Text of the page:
Following the news that online dating fraud victim numbers are at a high record, according to the National Fraud Intelligence Bureau, there were 3,889 victims of so-called romance fraud last year, who handed over a record £39m. IT security experts from Kaspersky Lab and DomainTools commented below.
David Emm, Principal Security Researcher at Kaspersky Lab:
“With the rise of technology came the emergence of various social media platforms and applications designed to make our lives easier and more convenient: for example, online dating apps aiming to help us find companions. However, with our connected culture come great risks, such as identity fraud, harassment and theft. Beyond a handful of pictures, emojis and lighthearted messages, you have very little knowledge of a person’s true intentions or motives when they are positioned behind a social media account or dating profile.
There are steps that Internet daters can take to protect themselves. The first and most obvious measure is not to trust people online automatically. There’s no way to identify someone’s true appearance or motives through the messages they are exchanging with you. Second, and this relates back to the usage of social media, linking your Facebook or Instagram profile with an online dating app can prove to be problematic, especially in the hands of burglars or fraudsters. If you happen to “match” with someone with ill intent, they are able to gain access to your social media pages, which are likely to include addresses, pictures and more personal information. Most importantly remember, once it’s posted it’s public – forever. Always think twice before sharing your private information in these very public ways.”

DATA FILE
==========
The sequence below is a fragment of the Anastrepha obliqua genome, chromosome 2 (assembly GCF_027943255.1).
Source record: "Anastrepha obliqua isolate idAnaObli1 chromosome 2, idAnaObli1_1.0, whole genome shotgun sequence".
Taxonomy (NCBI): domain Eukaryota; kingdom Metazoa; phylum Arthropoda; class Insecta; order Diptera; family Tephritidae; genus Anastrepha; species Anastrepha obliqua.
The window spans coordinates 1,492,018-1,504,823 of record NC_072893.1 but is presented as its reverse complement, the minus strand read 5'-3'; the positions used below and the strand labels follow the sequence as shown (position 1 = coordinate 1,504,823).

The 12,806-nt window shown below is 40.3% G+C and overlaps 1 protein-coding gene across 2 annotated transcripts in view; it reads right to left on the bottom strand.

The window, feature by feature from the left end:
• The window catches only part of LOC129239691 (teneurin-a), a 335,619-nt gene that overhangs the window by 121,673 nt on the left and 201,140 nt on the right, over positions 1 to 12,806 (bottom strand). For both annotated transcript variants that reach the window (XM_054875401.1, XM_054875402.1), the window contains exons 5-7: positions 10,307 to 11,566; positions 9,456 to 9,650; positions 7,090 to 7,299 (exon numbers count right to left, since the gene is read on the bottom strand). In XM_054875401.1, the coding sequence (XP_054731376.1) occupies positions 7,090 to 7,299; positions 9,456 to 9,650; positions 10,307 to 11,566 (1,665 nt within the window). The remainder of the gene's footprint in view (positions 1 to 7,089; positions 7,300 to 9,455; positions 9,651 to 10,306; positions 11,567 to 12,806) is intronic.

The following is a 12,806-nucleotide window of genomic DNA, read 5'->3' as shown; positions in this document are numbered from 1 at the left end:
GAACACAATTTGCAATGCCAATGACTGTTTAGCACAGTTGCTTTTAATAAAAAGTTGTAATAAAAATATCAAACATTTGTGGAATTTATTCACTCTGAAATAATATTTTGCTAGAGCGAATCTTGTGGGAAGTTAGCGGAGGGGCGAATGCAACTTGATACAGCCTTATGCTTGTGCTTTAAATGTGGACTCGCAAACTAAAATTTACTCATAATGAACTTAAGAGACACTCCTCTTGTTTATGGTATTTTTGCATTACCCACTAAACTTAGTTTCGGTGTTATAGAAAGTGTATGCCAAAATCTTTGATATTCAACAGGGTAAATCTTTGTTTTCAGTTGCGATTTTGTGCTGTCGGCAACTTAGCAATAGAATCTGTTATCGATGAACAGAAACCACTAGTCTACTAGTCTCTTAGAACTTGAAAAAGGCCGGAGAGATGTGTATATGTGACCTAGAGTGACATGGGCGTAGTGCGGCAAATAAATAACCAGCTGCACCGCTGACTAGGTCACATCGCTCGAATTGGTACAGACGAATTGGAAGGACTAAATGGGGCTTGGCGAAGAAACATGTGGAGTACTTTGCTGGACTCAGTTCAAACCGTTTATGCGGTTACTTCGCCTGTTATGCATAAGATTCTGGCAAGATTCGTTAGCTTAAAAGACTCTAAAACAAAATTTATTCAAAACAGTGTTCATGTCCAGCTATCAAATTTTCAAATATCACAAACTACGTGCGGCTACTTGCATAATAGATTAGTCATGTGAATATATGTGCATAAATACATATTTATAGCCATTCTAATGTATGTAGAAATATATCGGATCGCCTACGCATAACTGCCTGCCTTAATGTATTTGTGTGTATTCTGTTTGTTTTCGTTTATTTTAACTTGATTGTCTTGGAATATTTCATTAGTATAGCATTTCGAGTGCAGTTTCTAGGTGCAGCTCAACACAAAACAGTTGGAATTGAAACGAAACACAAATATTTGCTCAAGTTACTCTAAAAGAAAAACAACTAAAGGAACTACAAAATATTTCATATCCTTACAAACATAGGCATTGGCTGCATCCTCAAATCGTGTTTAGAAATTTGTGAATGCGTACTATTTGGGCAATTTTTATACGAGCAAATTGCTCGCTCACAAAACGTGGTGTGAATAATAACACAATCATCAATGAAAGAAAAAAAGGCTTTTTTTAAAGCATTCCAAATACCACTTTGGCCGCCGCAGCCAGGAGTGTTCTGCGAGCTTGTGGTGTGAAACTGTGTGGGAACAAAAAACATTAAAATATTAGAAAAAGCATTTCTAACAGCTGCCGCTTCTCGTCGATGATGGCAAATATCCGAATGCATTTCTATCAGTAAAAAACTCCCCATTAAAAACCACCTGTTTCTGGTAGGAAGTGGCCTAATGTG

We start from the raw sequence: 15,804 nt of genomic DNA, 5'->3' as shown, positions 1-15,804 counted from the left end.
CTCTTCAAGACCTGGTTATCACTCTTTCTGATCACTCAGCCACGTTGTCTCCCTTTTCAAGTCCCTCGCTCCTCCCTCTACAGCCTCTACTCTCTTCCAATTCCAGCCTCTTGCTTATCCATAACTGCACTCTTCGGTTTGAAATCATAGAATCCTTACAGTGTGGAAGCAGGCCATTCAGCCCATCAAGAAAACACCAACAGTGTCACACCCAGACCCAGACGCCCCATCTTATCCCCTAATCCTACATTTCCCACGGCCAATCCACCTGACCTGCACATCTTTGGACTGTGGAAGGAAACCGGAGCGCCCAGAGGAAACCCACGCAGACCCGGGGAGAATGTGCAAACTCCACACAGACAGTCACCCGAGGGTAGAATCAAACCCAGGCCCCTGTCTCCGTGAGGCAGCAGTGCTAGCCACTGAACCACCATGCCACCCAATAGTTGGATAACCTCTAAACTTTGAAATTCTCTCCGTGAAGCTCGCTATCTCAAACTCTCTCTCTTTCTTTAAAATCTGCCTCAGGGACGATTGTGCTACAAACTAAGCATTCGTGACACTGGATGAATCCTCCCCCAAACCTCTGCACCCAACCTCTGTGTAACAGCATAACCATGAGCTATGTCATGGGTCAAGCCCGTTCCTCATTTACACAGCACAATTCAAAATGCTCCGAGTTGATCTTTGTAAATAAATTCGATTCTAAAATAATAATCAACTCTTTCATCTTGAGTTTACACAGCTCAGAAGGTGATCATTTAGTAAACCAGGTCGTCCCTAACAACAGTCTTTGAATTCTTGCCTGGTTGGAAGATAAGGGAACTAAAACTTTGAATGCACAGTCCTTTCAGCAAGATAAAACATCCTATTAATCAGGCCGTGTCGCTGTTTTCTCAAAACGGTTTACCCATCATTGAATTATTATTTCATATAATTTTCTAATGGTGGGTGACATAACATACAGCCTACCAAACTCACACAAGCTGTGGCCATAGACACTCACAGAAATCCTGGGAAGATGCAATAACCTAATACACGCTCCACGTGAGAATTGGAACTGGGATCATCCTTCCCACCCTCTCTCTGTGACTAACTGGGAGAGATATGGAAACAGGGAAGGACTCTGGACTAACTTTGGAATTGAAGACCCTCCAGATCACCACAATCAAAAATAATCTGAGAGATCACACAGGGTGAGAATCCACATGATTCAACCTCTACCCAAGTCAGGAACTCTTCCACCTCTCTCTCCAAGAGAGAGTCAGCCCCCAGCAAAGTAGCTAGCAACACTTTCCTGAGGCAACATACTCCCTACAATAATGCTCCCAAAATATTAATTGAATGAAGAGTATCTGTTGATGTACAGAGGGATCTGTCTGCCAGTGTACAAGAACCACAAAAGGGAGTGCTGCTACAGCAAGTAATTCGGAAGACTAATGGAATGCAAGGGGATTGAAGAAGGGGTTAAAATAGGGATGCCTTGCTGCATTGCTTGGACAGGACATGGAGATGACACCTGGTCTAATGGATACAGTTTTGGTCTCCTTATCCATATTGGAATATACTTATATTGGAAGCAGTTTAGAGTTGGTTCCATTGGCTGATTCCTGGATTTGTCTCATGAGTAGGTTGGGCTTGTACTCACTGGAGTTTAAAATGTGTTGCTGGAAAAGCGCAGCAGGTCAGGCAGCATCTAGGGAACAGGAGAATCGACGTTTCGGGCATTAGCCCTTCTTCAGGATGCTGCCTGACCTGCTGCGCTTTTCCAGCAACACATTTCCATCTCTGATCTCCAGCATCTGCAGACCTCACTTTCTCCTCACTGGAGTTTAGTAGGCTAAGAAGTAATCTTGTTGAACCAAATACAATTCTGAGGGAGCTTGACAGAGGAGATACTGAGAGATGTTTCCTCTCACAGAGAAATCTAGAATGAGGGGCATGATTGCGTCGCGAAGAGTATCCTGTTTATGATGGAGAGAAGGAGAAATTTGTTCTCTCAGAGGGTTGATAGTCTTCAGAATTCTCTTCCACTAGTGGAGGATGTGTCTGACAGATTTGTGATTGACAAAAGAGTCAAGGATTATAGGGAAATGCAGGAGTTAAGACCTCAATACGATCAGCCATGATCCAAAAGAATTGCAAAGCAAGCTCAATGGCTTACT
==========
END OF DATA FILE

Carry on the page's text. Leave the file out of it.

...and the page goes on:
Tim Helming, Director, Product Management at DomainTools:
“This article describes a perfect example of social engineering. In this case, the theme of the social engineering is a fraudulent romantic entanglement, but the end result –people being defrauded of money, sometimes large sums of it–is the same as with social engineering in a business context, such as via a Business Email Compromise spear phish. While dating sites may be able to take some measures, such as warning users about being asked to send money, it is also incumbent on each and every one of us to be vigilant for social engineering in all of life’s contexts. Especially when being asked to transfer money or sensitive information, it is imperative to verify the authenticity of the request.”